Baby Development & Clapping

As your baby begins to grow and develop, you'll marvel at all the new things he's able to do.

One of the most significant milestones you'll notice is his ability to clap his hands. Clapping hands is actually the culmination of his constant development and understanding of his body, and the mastering of his new trick should be viewed as a significant accomplishment.

Hand Development in Babies

When your baby is born, her hands are virtually useless to her. She usually keeps her hands closed and isn't capable of holding anything yet.

Around the time she's 3 months, she starts to understand that her hands are part of her body and that she can control the items that are placed in her hands.

When she's 5 or 6 months, she makes a huge breakthrough by realizing that she can pass things from one hand to the other. This realization is a crucial development in learning how to clap.

First Claps

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Your baby might be able to clap his hands as early as 6 months old. It might not be a loud clap, and his hands might not even touch each other, but the motion of him bringing his two hands together is undeniable. By 9 months, most babies are able to clap; however, if your baby isn't clapping yet, it's not a serious cause for alarm.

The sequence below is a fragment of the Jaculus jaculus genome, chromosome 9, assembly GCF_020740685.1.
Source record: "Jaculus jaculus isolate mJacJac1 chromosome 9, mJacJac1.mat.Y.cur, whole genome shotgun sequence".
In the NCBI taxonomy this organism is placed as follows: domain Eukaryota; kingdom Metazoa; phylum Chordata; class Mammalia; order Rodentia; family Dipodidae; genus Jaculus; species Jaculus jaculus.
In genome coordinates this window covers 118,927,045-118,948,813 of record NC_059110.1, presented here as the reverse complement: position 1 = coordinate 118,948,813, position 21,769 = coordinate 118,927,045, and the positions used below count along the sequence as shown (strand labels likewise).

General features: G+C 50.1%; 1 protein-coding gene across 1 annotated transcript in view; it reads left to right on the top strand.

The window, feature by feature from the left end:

Significance of Clapping

Your baby's clapping illustrates her development in so many different ways.

It shows that she knows her hands can be used together to achieve one goal. It also shows that she has the vision skills to see what her hands are capable of. Lastly, clapping shows that she has the motor skills to successfully bring her hands together on demand.

Encouraging Clapping

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It's likely that your baby would never show any interest in clapping if he didn't see other people clap. You can encourage him to clap by communicating to him as much as you can, particularly when it comes to celebrating his achievements and good behavior. Clapping for him gives him plenty of incentive to practice clapping on his own. The more he claps, the better his skills will develop, both in terms of clapping and in his general motor skills.

Putting it All Together

Most babies begin to clap because it's something new to do, not because they understand that it's an expression of joy. By the time she's a year, she'll learn that clapping does have a meaning, and she'll clap whenever she becomes happy. When your baby greets you by smiling and clapping, it not only means she's happy to see you, but also that she's developing very well and has made huge strides physically and mentally.